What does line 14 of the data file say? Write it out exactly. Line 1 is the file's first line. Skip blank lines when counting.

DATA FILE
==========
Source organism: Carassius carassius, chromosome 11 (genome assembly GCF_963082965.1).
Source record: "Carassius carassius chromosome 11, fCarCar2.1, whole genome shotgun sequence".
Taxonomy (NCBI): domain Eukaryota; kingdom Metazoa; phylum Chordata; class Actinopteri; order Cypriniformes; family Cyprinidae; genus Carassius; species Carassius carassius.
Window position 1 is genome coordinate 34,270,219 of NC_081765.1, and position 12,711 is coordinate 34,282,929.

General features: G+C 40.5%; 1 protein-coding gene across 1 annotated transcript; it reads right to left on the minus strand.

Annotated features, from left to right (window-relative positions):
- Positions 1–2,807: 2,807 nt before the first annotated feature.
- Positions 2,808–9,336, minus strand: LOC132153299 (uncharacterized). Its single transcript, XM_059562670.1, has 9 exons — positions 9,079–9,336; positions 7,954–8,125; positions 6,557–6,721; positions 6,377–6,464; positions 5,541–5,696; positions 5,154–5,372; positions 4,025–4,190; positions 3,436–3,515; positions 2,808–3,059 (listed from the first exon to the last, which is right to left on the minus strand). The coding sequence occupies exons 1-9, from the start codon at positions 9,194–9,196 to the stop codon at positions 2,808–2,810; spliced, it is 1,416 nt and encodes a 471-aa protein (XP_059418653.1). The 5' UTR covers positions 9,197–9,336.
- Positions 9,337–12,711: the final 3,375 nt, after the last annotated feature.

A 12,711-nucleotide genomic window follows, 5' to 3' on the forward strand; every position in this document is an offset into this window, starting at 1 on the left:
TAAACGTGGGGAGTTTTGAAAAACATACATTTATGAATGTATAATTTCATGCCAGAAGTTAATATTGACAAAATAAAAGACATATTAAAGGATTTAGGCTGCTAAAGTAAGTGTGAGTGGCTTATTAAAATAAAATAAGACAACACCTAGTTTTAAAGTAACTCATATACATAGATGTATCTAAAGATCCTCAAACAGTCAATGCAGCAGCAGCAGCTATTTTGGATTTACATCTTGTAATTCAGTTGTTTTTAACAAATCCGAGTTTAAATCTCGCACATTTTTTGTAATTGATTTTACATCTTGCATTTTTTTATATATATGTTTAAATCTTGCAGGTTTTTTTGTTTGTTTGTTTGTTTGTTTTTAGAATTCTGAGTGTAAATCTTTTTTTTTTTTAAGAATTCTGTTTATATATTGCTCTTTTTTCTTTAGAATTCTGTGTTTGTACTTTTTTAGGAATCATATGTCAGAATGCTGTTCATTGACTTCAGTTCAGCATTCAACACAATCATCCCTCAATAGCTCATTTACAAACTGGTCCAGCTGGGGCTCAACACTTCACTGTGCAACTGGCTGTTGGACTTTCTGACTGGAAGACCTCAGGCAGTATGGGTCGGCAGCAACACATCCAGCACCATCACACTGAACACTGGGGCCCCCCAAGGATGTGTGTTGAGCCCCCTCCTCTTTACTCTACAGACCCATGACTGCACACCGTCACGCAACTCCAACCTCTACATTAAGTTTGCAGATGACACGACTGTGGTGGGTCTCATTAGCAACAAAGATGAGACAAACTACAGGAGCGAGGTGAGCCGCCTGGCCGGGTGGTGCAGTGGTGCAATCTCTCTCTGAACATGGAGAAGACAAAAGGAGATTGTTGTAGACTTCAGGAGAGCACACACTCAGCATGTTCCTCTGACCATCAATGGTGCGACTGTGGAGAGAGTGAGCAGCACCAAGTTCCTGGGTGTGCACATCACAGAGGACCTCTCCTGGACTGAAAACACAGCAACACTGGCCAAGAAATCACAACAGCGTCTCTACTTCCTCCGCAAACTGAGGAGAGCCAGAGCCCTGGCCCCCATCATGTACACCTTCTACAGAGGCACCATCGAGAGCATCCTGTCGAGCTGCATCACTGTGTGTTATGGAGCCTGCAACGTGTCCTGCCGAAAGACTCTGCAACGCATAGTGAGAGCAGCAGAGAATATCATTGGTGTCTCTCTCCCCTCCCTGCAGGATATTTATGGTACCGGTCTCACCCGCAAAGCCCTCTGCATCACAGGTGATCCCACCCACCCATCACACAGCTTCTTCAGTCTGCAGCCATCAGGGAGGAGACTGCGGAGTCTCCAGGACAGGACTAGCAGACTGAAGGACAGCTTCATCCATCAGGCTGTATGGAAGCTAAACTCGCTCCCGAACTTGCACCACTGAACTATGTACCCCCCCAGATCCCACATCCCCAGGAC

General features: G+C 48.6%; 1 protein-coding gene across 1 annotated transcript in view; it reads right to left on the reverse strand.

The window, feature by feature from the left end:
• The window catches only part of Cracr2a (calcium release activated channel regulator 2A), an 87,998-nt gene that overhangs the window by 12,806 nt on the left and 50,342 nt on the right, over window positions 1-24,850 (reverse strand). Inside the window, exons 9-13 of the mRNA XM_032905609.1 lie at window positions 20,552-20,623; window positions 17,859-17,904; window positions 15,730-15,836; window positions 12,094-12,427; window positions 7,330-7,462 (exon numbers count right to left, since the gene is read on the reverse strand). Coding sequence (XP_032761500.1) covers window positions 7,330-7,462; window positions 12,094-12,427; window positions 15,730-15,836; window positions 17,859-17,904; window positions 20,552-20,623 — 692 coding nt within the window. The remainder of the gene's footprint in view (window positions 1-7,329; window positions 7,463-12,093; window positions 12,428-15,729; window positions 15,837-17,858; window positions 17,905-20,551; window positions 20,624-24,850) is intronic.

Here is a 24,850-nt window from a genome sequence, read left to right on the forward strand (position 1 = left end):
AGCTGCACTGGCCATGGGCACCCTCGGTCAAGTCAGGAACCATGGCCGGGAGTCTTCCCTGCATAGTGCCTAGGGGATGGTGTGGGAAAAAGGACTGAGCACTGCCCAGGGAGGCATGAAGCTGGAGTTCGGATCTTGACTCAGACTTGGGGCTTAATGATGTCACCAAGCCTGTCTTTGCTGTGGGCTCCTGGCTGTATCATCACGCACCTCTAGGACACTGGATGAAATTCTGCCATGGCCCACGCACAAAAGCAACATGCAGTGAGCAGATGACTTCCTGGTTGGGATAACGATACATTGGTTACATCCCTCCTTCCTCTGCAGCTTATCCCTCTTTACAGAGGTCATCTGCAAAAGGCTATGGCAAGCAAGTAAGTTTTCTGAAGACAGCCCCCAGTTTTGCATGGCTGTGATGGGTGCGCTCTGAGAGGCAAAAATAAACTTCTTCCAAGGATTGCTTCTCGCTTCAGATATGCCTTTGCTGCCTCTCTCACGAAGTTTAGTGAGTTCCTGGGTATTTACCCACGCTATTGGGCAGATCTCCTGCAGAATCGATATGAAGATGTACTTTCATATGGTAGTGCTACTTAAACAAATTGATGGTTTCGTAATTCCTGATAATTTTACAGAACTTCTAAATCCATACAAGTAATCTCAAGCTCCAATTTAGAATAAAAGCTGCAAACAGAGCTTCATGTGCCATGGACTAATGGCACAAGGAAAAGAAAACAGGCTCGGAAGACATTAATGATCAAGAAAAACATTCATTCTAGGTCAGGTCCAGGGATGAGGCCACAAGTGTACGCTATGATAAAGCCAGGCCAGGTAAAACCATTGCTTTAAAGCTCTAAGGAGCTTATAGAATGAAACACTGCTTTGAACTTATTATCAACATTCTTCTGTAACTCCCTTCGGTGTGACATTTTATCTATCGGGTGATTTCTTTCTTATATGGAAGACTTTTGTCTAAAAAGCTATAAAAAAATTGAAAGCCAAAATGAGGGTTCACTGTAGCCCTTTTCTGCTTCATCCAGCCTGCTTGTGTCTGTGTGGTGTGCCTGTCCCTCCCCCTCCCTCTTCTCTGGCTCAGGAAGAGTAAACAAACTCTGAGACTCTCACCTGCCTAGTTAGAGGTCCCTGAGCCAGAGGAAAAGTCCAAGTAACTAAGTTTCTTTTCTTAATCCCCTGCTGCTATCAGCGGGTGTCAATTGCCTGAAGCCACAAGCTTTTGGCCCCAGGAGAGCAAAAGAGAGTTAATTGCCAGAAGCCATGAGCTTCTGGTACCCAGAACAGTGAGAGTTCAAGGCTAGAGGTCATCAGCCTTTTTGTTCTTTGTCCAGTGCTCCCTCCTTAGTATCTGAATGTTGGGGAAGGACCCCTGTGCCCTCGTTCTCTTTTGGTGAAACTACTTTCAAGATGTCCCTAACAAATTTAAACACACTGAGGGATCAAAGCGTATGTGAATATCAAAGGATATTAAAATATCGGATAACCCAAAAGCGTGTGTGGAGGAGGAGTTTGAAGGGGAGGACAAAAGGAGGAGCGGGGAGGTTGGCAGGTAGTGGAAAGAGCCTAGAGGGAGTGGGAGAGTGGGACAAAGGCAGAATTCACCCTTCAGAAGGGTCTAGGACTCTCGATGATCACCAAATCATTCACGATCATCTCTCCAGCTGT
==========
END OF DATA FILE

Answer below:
• The window catches only part of Cracr2a (calcium release activated channel regulator 2A), an 87,998-nt gene that overhangs the window by 12,806 nt on the left and 50,342 nt on the right, over window positions 1-24,850 (reverse strand). Inside the window, exons 9-13 of the mRNA XM_032905609.1 lie at window positions 20,552-20,623; window positions 17,859-17,904; window positions 15,730-15,836; window positions 12,094-12,427; window positions 7,330-7,462 (exon numbers count right to left, since the gene is read on the reverse strand). Coding sequence (XP_032761500.1) covers window positions 7,330-7,462; window positions 12,094-12,427; window positions 15,730-15,836; window positions 17,859-17,904; window positions 20,552-20,623 — 692 coding nt within the window. The remainder of the gene's footprint in view (window positions 1-7,329; window positions 7,463-12,093; window positions 12,428-15,729; window positions 15,837-17,858; window positions 17,905-20,551; window positions 20,624-24,850) is intronic.